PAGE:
Most people think of social media as free marketing, so I was wondering if you could explain why a person might want to invest actual money in it, as you suggest in the book.
On some of these networks, you get a lot better tools and access when you pay a little extra. So let’s say that you find that LinkedIn is a place where you’re able to connect with potential customers, and it’s already helping your business. With a paid account, you have the ability to reach out without having to be directly connected to a person. You can also conduct saved searches, so if you search for potential leads and you come back with 400-some hits, you can reach out to a few right away and then save that search to come back to later.
Most of these networks started out not even thinking about how they could make money. They’ve all gone back and said, “Now that we have 6 billion users, how can we add value and charge for it?” But that’s the key: You have to already be getting something from these networks to help your business. If you’re getting value out of engaging people via LinkedIn, it makes sense to make that extra step. Or if you are producing content that’s already doing fairly well at engaging people on Facebook, buying ads on Facebook that promotes that content makes sense for your marketing plan. Where these paid tools work is you first figure out how to get value out of the product for free. After you figure out that it works, it makes sense to invest in it.
Could you explain the “sales hourglass” that you talk about in this book?
It’s really just how you map out the customer journey. I’ve drawn out the three groups who tend to handle the customer experience [sales, marketing, and customer service], and broke the stages they go through into seven pieces. Know, Like, and Trust are traditionally marketing responsibilities, where Try and Buy are part of the sales experience. At the end, you have Repeat and Refer, which generally fall under the customer service category. For this book, I really blew up that middle piece of Try and Buy. But really, all seven of these are part of the experience, so smart salespeople are reaching out earlier in that customer journey.
Real estate agents know that house hunters don’t necessarily just drive down the street, see a sign and call up the person and say, “I want you to be my agent.” They go online, they do research and see who’s talking about the real estate professionals online. A lot of times we don’t get a chance to even make our pitch because the consumer has already created that short list of two or three people they think they want to work with before we ever get a chance. So the key is to start thinking about how you can inject yourself before they’re ready to buy. Get on their radar, build trust, share valuable information with them.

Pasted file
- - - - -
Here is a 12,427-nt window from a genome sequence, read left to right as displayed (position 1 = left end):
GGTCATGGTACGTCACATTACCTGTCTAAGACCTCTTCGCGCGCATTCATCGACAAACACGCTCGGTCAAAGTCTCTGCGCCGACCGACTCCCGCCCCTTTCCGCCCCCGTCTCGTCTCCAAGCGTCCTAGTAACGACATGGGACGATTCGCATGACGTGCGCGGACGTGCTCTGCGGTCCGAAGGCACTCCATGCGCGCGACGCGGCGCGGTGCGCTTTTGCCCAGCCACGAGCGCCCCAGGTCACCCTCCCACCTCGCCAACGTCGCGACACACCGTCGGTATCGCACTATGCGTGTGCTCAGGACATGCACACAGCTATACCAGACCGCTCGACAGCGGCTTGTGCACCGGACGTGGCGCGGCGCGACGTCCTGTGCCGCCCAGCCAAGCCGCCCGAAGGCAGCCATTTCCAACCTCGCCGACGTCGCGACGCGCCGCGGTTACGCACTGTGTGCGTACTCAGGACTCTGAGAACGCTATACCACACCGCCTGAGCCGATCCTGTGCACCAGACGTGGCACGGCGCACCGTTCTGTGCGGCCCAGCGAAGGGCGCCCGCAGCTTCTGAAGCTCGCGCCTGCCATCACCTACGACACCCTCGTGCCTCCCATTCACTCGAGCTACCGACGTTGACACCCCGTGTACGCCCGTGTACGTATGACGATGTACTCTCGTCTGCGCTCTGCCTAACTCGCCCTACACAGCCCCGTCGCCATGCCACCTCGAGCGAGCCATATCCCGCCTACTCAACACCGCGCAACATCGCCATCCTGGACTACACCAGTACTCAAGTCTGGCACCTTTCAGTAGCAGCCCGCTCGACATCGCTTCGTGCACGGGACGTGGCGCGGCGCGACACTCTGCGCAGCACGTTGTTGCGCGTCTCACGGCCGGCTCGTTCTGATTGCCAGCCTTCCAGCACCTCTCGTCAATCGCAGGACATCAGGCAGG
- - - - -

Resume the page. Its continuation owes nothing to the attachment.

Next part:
Another big part of this process is changing the way you see it. A lot of times, salespeople make the mistake of telling their clients, “The approach we’re going to take is…” when they should be letting the customer drive that. A much healthier approach is to think about it as collaborative experience, designing a solution together.
Finally, content is a huge part of what drives the stages of the hourglass. Think about content you can offer, whether that would be a free homeowner’s workshop or tips on how to winterize your house. By distributing that kind of thing, customers come to like you and trust you. The bottom line is that real estate agents have to get into producing content. I don’t think there’s any other way around it. But it’s also about being social and curating content people want access to. Instead of just thinking about getting the most followers, you need to have a very intentional strategy of creating content and engaging people around it. Those two elements —as well as building yourself as an industry expert—are the biggest things real estate professionals can do from a marketing standpoint.